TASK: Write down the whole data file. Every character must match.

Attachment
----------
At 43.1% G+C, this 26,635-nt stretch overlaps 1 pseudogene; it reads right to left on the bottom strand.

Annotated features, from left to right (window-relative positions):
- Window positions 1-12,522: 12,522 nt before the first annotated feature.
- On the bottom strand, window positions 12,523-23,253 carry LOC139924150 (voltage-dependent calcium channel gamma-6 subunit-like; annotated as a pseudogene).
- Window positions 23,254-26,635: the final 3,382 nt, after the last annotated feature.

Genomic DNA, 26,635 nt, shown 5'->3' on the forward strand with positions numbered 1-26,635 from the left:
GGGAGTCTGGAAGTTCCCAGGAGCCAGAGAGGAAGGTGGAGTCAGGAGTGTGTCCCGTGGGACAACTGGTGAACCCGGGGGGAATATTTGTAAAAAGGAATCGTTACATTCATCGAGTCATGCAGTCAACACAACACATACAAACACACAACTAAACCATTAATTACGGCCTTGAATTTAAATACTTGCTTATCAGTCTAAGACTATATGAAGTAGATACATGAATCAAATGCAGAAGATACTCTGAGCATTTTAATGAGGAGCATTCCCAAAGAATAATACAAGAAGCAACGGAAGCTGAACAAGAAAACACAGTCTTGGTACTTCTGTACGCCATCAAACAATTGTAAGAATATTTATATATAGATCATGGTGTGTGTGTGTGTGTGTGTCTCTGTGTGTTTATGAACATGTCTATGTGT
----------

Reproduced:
At 43.1% G+C, this 26,635-nt stretch overlaps 1 pseudogene; it reads right to left on the bottom strand.

Annotated features, from left to right (window-relative positions):
- Window positions 1-12,522: 12,522 nt before the first annotated feature.
- On the bottom strand, window positions 12,523-23,253 carry LOC139924150 (voltage-dependent calcium channel gamma-6 subunit-like; annotated as a pseudogene).
- Window positions 23,254-26,635: the final 3,382 nt, after the last annotated feature.

Genomic DNA, 26,635 nt, shown 5'->3' on the forward strand with positions numbered 1-26,635 from the left:
GGGAGTCTGGAAGTTCCCAGGAGCCAGAGAGGAAGGTGGAGTCAGGAGTGTGTCCCGTGGGACAACTGGTGAACCCGGGGGGAATATTTGTAAAAAGGAATCGTTACATTCATCGAGTCATGCAGTCAACACAACACATACAAACACACAACTAAACCATTAATTACGGCCTTGAATTTAAATACTTGCTTATCAGTCTAAGACTATATGAAGTAGATACATGAATCAAATGCAGAAGATACTCTGAGCATTTTAATGAGGAGCATTCCCAAAGAATAATACAAGAAGCAACGGAAGCTGAACAAGAAAACACAGTCTTGGTACTTCTGTACGCCATCAAACAATTGTAAGAATATTTATATATAGATCATGGTGTGTGTGTGTGTGTGTGTCTCTGTGTGTTTATGAACATGTCTATGTGT